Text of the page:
Cons: Since each line of code is modified directly by a developer, this approach doesn't lend itself to spreading the migration across teams, each of whom might migrate similar code in a different fashion. This approach can create a tower of Babel in the final code, unless the teams are particularly effective at manually implementing a variety of standard approaches. Also: this approach is highly granular, since each file is processed individually. It prevents the migration process from working from a representation of the entire application.
Some approaches use a binary runtime that inserts itself between the source code and the OS. This approach lets the developer preserve a lot of the original syntactic flavor of the source language, while mapping virtually all of the behavior of the source libraries to the destination.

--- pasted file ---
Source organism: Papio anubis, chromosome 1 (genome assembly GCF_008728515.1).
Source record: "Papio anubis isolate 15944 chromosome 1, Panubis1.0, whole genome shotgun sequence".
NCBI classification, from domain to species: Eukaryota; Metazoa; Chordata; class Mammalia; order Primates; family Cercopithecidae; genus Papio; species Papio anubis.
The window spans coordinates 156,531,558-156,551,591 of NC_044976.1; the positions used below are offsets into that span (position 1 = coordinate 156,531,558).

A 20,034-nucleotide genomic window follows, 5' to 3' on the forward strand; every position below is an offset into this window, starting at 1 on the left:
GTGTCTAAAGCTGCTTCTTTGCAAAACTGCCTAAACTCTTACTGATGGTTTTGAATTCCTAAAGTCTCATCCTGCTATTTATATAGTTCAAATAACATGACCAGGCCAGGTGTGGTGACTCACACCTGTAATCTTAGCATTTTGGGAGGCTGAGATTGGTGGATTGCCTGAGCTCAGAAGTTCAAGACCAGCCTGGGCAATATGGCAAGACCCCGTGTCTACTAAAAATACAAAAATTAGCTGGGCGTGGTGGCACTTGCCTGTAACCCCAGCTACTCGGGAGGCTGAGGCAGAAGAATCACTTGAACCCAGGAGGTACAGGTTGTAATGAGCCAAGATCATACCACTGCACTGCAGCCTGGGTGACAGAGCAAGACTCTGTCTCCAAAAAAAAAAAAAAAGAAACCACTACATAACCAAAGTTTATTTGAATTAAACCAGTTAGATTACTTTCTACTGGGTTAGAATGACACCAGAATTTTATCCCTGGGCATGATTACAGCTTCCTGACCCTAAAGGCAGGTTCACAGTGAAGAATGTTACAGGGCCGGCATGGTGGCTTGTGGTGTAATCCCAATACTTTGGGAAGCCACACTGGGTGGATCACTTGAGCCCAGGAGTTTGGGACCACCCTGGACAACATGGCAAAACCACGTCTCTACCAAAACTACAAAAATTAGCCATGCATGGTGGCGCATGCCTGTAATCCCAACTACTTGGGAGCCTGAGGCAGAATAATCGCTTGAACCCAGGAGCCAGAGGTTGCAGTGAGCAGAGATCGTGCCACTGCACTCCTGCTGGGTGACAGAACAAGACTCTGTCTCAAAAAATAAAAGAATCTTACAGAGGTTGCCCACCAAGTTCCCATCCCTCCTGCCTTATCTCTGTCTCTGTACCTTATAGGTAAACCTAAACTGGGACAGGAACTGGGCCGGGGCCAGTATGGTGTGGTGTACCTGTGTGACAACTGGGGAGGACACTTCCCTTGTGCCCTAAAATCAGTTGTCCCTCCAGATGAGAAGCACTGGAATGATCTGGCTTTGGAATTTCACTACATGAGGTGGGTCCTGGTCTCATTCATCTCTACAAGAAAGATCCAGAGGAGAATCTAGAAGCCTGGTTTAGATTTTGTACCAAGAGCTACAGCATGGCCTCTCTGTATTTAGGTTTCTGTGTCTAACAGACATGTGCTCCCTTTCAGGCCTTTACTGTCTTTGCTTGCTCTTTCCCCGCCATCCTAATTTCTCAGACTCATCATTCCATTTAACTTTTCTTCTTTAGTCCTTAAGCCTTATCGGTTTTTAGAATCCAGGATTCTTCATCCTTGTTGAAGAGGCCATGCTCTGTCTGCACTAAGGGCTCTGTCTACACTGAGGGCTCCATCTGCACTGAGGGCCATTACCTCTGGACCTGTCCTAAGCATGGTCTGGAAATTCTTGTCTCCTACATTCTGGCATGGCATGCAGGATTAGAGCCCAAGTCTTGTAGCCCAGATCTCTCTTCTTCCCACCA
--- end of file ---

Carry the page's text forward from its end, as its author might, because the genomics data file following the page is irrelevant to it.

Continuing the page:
Pros: Migration is typically quick and easy. The resulting executable will run on the new platform with faithful mirroring of the original application.
Cons: Dependency on the vendor to maintain and support the runtime layer. If the runtime layer works, there are no problems. If the runtime layer has bugs or missing functionality, there is no workaround. If the vendor abandons the libraries (this has happened) or ceases business operations, there is no path forward. Further, this doesn't solve the problem of dependency on developers with legacy skills and knowledge, since it preserves most of the style and syntax of the source language. This approach also doesn't help companies who are struggling with compliance since the app will still require all of the old technologies (which are out of compliance - e.g. Windows XP, Visual Basic 6.0, etc.)